How much homework help should parents provide?
In his guide, The Parents' Public School Handbook, (Fireside, $12), schoolpsychologist and family counselor Dr. Kenneth Shores devotes Chapter 7 to "The Home Front." He writes that parents should srve as "homework coaches," but stop short at doing a child'shomework for him or her.
"The temptation to rescue a frustrated child from a difficult assignment can be hard for parents to resist. But parents need to fight off this impulse.
"If you consistently give your child answers or complete his assignement, he may learn less form the homework than from your response. He'll learn that he lacks competence to complete assignments on his own. He learns to distrust his own abilities and rely on others. Self-confidence wanes and dependency grows. In addition, the overly helpful parents may give the teacher a false picture of their child's strengths and weaknesses. As a result, the teacher may not provide the appropriate help."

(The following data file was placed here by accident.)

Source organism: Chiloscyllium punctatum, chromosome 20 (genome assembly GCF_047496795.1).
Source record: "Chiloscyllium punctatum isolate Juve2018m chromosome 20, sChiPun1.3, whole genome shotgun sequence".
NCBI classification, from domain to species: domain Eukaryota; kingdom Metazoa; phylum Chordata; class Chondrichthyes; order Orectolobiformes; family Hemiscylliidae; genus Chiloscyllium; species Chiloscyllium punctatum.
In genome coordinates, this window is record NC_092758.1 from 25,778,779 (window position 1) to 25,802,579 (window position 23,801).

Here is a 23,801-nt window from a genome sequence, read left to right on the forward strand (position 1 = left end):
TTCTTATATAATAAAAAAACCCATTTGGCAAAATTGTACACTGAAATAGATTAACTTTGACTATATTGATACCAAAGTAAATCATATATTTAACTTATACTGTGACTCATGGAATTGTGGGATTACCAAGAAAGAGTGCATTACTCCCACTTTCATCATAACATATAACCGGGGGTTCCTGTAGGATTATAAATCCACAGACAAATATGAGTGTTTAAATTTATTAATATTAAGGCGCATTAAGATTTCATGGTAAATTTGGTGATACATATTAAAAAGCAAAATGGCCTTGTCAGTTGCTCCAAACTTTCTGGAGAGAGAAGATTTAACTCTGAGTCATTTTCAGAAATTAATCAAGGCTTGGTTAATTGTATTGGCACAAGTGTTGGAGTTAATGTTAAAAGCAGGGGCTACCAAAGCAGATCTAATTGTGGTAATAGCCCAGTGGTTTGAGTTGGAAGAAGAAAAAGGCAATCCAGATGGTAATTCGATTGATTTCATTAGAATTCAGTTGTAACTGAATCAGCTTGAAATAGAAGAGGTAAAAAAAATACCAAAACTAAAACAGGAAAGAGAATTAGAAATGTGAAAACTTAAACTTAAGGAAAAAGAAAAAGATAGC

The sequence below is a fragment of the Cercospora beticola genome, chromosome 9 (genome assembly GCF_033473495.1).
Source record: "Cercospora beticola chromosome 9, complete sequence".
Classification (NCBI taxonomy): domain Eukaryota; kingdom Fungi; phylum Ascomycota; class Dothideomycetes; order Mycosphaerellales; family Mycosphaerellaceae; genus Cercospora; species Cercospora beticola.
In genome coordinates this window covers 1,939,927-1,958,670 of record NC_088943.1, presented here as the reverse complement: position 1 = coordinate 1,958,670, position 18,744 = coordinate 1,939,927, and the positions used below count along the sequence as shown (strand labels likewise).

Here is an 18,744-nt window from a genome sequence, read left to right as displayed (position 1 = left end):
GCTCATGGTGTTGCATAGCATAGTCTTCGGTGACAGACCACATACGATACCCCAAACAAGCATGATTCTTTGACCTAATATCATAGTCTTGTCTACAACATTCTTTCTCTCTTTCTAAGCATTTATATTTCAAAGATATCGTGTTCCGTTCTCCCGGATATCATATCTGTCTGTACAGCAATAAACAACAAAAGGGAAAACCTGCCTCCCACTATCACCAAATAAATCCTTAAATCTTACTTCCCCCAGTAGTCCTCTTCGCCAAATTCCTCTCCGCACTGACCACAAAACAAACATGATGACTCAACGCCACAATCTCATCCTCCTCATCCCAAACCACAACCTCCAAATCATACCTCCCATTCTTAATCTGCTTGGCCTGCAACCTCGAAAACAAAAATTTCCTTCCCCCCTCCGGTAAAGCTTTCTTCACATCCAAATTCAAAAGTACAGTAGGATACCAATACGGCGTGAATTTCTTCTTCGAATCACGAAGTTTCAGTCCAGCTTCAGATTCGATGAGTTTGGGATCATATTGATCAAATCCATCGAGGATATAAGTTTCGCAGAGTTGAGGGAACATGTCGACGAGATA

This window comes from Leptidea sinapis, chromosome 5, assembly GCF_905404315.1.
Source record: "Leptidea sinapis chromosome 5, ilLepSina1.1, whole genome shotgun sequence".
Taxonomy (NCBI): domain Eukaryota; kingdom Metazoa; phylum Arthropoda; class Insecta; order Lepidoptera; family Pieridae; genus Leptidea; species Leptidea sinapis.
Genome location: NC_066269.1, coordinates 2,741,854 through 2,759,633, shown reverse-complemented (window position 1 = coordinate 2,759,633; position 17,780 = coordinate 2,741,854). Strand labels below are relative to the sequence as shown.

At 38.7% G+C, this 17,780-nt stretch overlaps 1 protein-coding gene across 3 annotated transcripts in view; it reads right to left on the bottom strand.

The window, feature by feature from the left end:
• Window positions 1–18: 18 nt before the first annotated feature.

Dr. Shore advises parents to use this line when approached by a homework-weary child, "Doing homework is your job. I'm available to help if you run into a problem or if you need me to check something, but you need to do as much as you can on your own."
He also suggest parents take note of their child's learning style (see related story on page 47 in this issue_, and be creative in problem-solving. If your child is easily distracted and inattentive, build study breaks into his homework routine, use a time so he works for 20 minutes and then takes a break (also times), and then returns to work.
Children who struggle inunderstanding directions may benefit from reading them out loud or having the directions read or restated to them. If your chld frustrates easily, help him take the assignment step by step and break it up into smaller, more do-able parts.
Enforce a "Homework Before Television" policy. In joint-custody situations, develop similar homework procedures at both homes. This will lessen your child's confusion and help foster consistent work habits.
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Setting the stage for Homework!
A message to parents: A very important part of being involved in your children’s education is helping them learn how to do their homework. Answer the following questions to determine if you’re doing the basic things needed to set the stage for hassle-free homework:
Your goal as parents is to have your kids take complete responsibility for handling their homework by the time they complete middle school. Answer these questions to determine how well your kids are handling this responsibility:
If you can answer “yes” to most of these questions, your family is handling homework in an effective way.